Looking back at everything that I went through, especially in Egypt and Syria, everything happening to me in America is much easier. The issues I struggle with here are much different. I have financial problems, which we never had before. We lost everything in Syria so now I have to work really hard to support myself. Something I deal with often are the stereotypes surrounding Muslims. People stare at me because of my hijab, which at first made me really uncomfortable. Right now I don’t really care; it is nothing compared to the violence and uncertainty that I experienced.

Over here, refugees are portrayed to be people who are uneducated and here to steal other people’s jobs and money. When I wear a headscarf, some people will look at me like I’m a bad person, possibly a terrorist. At school and at work, they underestimated me. I had to ignore these false opinions and prove myself. At my current job, I got promoted after only 5 months. In the beginning, they didn’t see my potential. I was the youngest and they didn’t expect me to perform like I did, but I showed them otherwise.

Being a refugee is not something you can control, it’s just a situation you are put in. Being young and a refugee at the same time is difficult in America because you have so much responsibility. You need to educate people about where you came from and why you came. A lot of people really don’t understand why refugees need to come here. It’s important to be educated and know exactly how and when to speak up for yourself. We need to teach the youth to take right action against the oppression and injustices of the world and to never stay silent. A huge problem that happens all around the world is youth being pressured not to talk about all of the inequality in their communities. Not speaking out against this behavior is what normalizes it. When I hear a stereotype about refugees or muslims, it’s my duty to clarify why it is both wrong and offensive.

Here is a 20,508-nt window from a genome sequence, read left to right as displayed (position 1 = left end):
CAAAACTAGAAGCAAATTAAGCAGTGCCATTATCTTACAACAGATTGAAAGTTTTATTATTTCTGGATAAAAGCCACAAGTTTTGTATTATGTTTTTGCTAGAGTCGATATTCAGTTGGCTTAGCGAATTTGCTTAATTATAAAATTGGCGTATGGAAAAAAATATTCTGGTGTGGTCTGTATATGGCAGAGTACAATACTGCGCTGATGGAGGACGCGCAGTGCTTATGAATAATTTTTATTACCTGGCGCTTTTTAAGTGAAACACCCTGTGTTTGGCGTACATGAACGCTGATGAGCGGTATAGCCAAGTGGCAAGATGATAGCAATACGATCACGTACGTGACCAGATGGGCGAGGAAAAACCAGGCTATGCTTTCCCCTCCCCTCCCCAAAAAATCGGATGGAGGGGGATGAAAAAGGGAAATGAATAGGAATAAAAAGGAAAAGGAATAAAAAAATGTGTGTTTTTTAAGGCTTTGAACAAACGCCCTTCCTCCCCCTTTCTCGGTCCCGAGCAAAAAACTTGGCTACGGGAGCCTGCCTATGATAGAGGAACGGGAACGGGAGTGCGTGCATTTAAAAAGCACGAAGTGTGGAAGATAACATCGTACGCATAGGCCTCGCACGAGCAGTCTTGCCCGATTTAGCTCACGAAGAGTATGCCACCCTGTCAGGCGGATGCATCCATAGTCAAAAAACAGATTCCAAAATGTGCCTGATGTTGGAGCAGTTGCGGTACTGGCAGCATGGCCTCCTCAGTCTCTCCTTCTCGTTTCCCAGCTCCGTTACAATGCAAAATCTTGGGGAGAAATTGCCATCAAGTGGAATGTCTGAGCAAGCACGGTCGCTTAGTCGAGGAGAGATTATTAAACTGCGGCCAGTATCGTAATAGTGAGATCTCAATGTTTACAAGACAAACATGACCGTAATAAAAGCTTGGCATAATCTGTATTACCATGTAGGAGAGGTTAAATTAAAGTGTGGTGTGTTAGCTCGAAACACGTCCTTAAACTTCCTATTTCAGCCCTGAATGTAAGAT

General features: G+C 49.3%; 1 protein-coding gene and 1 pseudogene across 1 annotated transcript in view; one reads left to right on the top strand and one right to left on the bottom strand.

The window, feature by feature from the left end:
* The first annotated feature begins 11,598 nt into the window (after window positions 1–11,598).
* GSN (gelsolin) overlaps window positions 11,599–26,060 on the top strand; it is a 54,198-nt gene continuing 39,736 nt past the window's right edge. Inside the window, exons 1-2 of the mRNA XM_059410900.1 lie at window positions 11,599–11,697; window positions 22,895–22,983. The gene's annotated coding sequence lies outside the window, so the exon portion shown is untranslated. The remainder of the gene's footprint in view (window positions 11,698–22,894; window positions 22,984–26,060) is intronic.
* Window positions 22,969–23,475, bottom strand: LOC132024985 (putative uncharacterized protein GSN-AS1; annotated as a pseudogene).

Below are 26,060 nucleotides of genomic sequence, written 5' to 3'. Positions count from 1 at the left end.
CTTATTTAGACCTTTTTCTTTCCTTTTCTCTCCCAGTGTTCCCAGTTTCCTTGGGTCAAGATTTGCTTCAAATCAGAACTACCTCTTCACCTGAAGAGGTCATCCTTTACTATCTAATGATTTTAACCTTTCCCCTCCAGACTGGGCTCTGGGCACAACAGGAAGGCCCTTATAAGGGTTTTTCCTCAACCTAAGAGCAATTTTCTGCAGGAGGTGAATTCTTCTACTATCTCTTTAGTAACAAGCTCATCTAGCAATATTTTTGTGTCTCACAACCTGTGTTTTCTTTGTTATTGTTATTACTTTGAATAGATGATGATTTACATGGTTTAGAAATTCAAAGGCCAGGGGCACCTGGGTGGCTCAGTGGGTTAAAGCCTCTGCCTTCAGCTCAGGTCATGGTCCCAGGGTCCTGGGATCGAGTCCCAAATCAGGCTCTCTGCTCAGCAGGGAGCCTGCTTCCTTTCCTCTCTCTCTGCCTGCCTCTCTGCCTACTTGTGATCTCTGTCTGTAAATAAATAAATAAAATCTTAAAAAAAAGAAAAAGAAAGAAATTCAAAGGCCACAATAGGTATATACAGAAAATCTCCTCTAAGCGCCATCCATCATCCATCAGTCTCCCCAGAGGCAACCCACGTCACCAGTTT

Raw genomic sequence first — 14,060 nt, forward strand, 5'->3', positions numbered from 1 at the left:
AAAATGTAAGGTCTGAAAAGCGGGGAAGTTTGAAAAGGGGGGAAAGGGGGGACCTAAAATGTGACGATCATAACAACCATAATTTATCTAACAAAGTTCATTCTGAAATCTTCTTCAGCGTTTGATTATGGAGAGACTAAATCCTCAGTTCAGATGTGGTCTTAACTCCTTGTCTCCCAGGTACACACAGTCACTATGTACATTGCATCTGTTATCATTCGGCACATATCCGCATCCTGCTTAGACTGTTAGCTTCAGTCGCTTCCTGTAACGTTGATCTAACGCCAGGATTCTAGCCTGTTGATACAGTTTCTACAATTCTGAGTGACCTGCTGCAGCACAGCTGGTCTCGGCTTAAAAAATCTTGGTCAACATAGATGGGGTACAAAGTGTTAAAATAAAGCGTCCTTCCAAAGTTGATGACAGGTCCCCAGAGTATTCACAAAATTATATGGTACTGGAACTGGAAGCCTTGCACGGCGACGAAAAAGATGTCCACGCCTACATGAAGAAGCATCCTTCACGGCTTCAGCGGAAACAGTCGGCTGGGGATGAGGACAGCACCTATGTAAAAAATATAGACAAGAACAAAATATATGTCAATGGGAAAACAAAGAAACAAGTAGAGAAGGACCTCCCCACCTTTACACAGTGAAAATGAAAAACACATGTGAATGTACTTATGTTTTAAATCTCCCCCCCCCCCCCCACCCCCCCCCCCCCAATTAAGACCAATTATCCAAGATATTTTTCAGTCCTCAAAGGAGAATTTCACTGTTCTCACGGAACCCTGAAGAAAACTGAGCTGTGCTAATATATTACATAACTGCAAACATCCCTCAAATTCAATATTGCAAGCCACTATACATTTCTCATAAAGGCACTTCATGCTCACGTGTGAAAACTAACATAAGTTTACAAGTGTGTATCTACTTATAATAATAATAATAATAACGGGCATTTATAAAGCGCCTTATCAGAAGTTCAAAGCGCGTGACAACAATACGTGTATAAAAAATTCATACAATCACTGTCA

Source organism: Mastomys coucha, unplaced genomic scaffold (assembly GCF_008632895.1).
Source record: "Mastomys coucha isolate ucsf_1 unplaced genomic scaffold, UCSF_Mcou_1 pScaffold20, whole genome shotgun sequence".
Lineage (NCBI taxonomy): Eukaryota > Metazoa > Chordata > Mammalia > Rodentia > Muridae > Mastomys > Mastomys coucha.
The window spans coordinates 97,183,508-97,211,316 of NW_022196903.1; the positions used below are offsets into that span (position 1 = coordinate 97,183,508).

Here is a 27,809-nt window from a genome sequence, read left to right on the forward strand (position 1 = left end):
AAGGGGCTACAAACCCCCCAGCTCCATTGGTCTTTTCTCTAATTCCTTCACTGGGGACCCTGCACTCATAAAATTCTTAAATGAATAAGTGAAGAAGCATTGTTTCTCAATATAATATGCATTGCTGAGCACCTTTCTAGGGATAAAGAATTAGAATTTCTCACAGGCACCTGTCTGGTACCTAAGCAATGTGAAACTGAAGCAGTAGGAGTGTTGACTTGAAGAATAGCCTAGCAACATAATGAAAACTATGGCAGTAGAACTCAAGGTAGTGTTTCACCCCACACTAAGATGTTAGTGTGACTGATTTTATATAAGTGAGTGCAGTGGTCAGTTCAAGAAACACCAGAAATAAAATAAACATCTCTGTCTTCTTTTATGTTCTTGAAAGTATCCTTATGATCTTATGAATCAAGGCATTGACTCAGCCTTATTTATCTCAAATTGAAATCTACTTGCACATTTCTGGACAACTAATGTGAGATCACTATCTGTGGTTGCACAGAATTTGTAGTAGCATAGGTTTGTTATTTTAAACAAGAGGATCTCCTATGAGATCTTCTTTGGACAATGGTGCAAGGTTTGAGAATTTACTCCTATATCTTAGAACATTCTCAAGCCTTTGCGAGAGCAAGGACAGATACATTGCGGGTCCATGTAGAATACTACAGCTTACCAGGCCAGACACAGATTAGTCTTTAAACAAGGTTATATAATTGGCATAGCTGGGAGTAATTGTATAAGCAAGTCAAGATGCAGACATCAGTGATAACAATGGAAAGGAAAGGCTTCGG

Currently, I’m a full time student completing my generals at Normandale Community college. I’m on the Pre-Med track, working to become an Emergency Physician in the future. I’m applying for schools so I can transfer for my four-year degree. Last summer, I was a scholar for a very competitive program called Summer Health Professional Education Program. It helps students who are seeking a career in the professional health field learn more about their future careers. I got the opportunity to go to a medical school and participate in activities like shadowing and going to the mobile clinics. I learned the art of networking. It was very competitive but I got in easily. I also volunteer as a teacher and teaching assistant in two different schools. I do a lot of work in the community, educating people about my country and the conflict that is still occurring. I want to be an Emergency Physician because I want to help people around me and make them feel safe. When I was in Syria, I wanted to do that but didn’t have the skills or resources to do so. In the United States, I feel like I have the chance to learn how to make change by caring for others.

Being a refugee is hard. It is not a choice. After coming to this country and being presented with an array of opportunities, it is your choice to determine what your future will be. Refugees growing up in America should use all resources they have to become successful. You have the chance right now, so why not use it? Being a refugee gives you strength and teaches you a lot about resilience and conflict. I feel like it helps you mature at a younger age which is good to channel while planning for your future. All the difficulties you have been through as a refugee fleeing from country to country and surviving despite all odds, I encourage you to use that knowledge to fight hard for a better future in America.

Felicia Philibert